WellesleyWeston Magazine

FALL 2017

Launched in 2005, WellesleyWeston Magazine is a quarterly publication tailored to Wellesley and Weston residents and edited to enrich the experience of living in two of Massachusetts' most desirable communities.

Issue link: https://wellesleywestonmagazine.epubxp.com/i/856603

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Page 23 of 219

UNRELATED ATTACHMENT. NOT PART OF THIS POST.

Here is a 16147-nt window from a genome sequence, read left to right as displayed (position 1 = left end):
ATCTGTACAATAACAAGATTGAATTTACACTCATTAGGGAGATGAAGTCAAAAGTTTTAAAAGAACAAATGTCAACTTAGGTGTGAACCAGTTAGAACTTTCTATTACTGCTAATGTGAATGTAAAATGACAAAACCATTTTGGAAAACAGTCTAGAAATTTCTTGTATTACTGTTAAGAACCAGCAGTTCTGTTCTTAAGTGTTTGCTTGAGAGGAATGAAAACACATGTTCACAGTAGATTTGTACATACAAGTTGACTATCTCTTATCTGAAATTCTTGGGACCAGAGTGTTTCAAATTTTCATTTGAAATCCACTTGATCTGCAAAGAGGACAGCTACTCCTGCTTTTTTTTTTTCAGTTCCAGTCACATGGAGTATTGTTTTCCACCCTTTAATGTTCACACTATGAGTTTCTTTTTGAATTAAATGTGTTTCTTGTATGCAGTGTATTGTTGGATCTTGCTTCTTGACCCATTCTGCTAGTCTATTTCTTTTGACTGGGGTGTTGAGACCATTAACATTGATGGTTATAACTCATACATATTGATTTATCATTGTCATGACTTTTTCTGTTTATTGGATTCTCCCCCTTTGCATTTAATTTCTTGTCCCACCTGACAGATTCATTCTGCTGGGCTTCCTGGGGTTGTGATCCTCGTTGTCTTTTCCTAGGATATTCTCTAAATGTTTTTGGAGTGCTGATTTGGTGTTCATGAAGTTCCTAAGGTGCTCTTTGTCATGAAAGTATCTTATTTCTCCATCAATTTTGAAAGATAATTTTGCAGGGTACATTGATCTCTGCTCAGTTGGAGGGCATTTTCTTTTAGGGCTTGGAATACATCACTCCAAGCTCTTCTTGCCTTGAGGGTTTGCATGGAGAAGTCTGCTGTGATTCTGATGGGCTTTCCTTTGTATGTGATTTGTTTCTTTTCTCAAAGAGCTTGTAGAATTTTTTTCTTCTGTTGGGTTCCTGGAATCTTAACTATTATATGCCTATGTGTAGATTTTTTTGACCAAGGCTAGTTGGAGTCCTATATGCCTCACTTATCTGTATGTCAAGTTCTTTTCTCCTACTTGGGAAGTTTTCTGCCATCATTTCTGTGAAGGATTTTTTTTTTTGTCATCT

trees filled the parkland setting and, as we wandered through, my father would point out par- ticular trees and their attributes. Oaks were of special interest since they were the largest decidu- ous hard wood trees with the most longevity. Strength and durability were their main attributes but with a particular grandeur that the other trees lacked. For me the oaks were mighty — a challenge to climb while their large spreading crowns provided cool shady nooks for pretend parties and all sorts of fun activities in my arboreal playground. Later in life, when I went on to study horticulture, other ornamental trees captured my attention, but the stately oaks kept a special spot. Through the years when landscapers and clients came to me looking for trees, oaks were rarely on the plans, which is a pity and a mystery. As oaks are natives, we should be using them more. Yes, they are big and require space, but we should be planting them for the next generations to enjoy. And, oaks surpass all other woody plants in the numbers of wildlife they support. Too often I hear that they are slow growing; well, 50 feet in 10 years is not too slow and one gets the benefit of shade in the summer and a rich display of autumnal hues depending on the species chosen. Oaks can take many decades to reach their full majestic heights as growth slows after the first decade. Quercus is the genus and a top choice exhibiting good autumn color is the white oak, Q. alba, the prominent eastern species. Fall foliage is a deep, rich wine red that can last for a while. Also beautiful is the scarlet oak, Q. coccinea, with scarlet to maroon fall foliage, as its name suggests. Another species I love for its ruggedly handsome bark is Q. bicolor, or swamp white oak. The pin oak, Q. palustris, a close relative of the scarlet oak is readily avail- able but lacks the rich fall coloring; its branch- ing habit is downward which is a less attractive feature in a garden. In general, oaks are adaptable to soil condi- tions, preferring full sun and do best moved 22 W e l l e s l e y W e s t o n M a g a z i n e | f a l l 2 0 1 7 the green scene "a rich display of autumnal hues"

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